Our Editors' Tips on How to WFH With Your Partner

Seeing your partner at work is actually great for your relationship.

couple working from home

Getty Images

If you're anything like us, working from home with your partner the last few weeks has presented some challenges. We're all lucky to be able to stay safe at home, but spending 24 hours a day, 7 days a week, under the same roof definitely requires some planning and compromise. Like everyone, we're looking for the silver linings in the current situation and for how this unprecedented event can make relationships even stronger, and couples more connected. We love that this time means we get to see a different side of our partners—the work one! And that they're seeing that side of us too. Below, our editors are sharing how they're making work from home with their partners, well, work!

Sync Your Work Schedules

When your work space becomes your home and your home becomes your work space, it can get surprisingly difficult to find that work/life balance. So, my boyfriend and I make it a point to sync our work schedules as much as possible. Every day we take a moment to connect with each other over lunch and we also try to wrap up work at the same time. This way we have plenty of time to focus on the more important thing: us! —Mariah Kulak, Social Media Manager

Get to Know What the Other Actually Does All Day

Believe it or not, a nice part of working from home with my S.O. has been showing him what I actually do for a living. You can explain to your partner time and time again what your job is and what you're responsible for getting done every day, but they may never really understand until they see you in action. I've enjoyed letting Andrew in on my day-to-day tasks, even listening in on some meetings. It has given him a greater understanding and appreciation for my work, which has been great for our relationship.—Samantha Netkin, Editor

Bring Back the Cocktail Hour—at Any Hour!

My husband has been leaning into this creativity over our bar, and I can't complain. Think amaretto, vodka, fresh orange juice and a Luxardo cherry for Zoom brunch dates, and dirty (filthy) martinis when the clock strikes 5 on Fridays. We've been juicing aging citrus fruits as mixers and getting creative with our use of our vintage glassware. We're not bored yet!—Elspeth Velten, Group Editorial Director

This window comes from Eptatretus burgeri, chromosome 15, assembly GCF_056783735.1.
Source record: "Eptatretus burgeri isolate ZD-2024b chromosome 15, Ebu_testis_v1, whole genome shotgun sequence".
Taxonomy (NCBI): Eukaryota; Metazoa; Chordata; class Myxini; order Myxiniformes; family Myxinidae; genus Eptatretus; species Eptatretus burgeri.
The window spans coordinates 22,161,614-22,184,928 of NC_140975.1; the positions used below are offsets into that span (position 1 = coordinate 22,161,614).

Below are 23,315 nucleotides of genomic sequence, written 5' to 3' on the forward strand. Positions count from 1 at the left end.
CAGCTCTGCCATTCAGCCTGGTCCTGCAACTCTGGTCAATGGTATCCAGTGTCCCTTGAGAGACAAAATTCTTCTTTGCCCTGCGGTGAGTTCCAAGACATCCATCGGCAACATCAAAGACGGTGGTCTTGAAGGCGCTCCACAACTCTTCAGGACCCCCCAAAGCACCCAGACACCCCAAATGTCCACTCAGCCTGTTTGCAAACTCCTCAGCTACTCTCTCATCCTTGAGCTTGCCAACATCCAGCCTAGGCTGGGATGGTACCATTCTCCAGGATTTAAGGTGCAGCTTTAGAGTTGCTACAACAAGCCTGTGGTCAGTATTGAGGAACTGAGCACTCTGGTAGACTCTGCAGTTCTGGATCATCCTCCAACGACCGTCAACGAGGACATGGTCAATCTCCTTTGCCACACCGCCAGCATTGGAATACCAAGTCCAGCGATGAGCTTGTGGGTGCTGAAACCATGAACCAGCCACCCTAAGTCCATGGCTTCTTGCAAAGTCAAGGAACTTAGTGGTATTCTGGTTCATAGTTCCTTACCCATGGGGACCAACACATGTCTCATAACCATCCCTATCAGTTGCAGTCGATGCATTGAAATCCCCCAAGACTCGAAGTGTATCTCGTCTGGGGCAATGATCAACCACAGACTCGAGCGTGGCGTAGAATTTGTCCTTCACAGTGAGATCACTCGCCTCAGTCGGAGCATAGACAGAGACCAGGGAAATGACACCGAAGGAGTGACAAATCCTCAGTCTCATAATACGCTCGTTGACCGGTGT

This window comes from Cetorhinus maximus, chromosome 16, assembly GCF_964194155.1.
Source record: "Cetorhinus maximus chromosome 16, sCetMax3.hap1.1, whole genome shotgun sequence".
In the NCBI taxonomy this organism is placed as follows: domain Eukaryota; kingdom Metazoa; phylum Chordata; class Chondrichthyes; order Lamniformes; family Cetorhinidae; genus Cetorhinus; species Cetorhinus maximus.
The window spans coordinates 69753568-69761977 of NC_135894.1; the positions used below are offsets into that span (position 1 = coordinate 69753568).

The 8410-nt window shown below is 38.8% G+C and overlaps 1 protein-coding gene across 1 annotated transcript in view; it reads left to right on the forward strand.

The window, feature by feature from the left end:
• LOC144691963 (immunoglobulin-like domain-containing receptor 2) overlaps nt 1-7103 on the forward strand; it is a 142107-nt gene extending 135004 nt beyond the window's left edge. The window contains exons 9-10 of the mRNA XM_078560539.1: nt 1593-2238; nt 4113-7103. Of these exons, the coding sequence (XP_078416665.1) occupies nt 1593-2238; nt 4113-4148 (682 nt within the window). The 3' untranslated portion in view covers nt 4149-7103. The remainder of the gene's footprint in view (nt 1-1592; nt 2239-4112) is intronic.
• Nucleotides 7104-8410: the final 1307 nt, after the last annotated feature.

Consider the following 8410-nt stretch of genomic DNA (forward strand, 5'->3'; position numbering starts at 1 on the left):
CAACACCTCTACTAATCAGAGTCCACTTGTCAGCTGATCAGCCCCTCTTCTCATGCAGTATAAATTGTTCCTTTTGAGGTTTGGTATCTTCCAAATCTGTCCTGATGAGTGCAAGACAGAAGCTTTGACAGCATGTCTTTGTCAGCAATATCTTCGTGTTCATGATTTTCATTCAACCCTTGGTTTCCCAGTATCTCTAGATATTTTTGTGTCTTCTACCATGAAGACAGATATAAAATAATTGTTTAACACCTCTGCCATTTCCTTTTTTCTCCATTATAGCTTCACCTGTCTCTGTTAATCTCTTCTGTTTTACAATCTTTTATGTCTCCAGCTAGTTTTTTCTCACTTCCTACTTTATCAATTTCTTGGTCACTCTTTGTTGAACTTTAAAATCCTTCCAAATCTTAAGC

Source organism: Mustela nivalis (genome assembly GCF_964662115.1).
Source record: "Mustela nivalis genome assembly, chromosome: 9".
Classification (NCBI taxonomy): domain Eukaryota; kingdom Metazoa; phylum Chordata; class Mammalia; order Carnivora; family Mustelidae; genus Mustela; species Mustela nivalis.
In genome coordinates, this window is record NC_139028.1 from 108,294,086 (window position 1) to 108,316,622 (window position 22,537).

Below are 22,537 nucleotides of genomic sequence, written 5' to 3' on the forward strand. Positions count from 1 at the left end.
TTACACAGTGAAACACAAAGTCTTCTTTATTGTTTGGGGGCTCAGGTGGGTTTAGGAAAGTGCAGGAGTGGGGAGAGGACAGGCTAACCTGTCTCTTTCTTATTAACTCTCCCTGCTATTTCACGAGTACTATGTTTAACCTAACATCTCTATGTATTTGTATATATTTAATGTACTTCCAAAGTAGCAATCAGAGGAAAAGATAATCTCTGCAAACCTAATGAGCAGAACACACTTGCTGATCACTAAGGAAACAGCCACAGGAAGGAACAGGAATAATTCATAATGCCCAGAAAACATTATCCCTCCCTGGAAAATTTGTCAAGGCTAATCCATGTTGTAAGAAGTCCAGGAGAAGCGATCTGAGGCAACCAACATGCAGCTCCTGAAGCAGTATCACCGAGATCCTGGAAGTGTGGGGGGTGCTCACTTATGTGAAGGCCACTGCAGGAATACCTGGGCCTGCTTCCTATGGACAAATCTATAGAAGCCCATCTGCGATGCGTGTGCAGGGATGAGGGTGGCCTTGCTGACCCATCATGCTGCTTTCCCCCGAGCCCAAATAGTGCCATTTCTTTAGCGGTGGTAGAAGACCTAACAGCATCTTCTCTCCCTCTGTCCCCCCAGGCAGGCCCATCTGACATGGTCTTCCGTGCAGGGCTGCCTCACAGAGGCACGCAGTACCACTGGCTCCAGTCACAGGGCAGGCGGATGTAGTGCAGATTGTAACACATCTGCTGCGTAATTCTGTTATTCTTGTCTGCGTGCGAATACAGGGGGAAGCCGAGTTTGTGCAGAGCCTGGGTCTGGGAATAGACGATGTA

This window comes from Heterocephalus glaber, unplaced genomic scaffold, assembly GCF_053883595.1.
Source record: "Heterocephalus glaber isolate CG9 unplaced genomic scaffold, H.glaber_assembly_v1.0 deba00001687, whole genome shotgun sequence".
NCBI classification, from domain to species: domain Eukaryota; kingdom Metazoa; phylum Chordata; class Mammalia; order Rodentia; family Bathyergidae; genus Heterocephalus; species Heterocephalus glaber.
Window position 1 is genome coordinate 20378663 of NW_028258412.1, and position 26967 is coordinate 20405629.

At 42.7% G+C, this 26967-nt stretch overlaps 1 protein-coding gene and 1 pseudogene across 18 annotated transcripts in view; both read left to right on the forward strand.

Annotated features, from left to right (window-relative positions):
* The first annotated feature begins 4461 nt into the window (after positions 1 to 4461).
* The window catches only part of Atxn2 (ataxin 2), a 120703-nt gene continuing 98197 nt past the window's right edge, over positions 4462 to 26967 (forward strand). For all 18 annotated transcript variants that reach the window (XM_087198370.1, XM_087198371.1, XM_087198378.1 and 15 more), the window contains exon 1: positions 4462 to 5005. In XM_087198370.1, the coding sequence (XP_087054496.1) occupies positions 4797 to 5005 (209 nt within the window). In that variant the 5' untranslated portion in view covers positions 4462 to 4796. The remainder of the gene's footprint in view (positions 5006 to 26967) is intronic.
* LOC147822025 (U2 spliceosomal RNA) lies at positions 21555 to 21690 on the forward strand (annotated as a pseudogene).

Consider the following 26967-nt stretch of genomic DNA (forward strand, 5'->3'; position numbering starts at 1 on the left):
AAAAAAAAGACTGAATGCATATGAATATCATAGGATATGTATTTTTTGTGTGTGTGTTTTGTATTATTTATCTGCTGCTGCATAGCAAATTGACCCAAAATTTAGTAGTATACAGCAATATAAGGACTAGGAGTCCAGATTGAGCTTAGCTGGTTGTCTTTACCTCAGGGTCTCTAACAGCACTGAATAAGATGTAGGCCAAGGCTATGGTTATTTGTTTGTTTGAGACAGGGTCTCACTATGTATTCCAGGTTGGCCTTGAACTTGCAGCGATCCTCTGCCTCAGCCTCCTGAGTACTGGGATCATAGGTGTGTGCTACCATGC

Be a Source of Support

One of the advantages about WFH with your partner is that they're now on hand to lend a sympathetic ear or to offer advice. Although you may not know the ins and outs of each other's professional lives, it can be helpful to gain a different perspective and to use each other as a resource for navigating tricky work issues. While some couples don't like to mix their professional lives with their personal lives, it can still be comforting to know that your support system is sitting in the next room.—Sophie Moore, Editor

Keep Week Nights and Weekend Nights Separate

We're treating Friday and Saturday nights completely different from week nights. Monday through Thursday we take the time after our son goes to bed to catch up on work or zone out watching TV. So Friday and Saturday night we're trying to keep some form of date night that doesn't involve work. That means instead of emails after dinner we're playing backgammon together (something we haven't done in years!), trivia games online and watching new shows. Forced unplugging from work time has also helped both of us to not bring work stress "home." —Roberta Correia, Editorial Director

Divide and Conquer and Pay Attention to Little Things

For us, it's each one of us taking our son for an hour or two a day to give the other one some true 1:1 time to work. Typically that time with our son is spent doing school work or getting him outside...both of which are equally productive for him! We've also been a bit more attentive to each other with small things in the morning—making the other one coffee or breakfast (typically this stuff is an every-human-for-him/herself!) before the day gets crazy. All of this just sort of happened organically--we never really talked about or planned them. And I'd also say we're trying to watch an hour or two of TV together at night to just shut down. In theory working from home sounds like it would be more relaxed but it's by far one of the craziest undertakings we've had to navigate as a couple, which makes the need to do something mindless (like Tiger King mindless) a true need to have, not nice to have!—Leah Wyar, VP & General Manager

Related Stories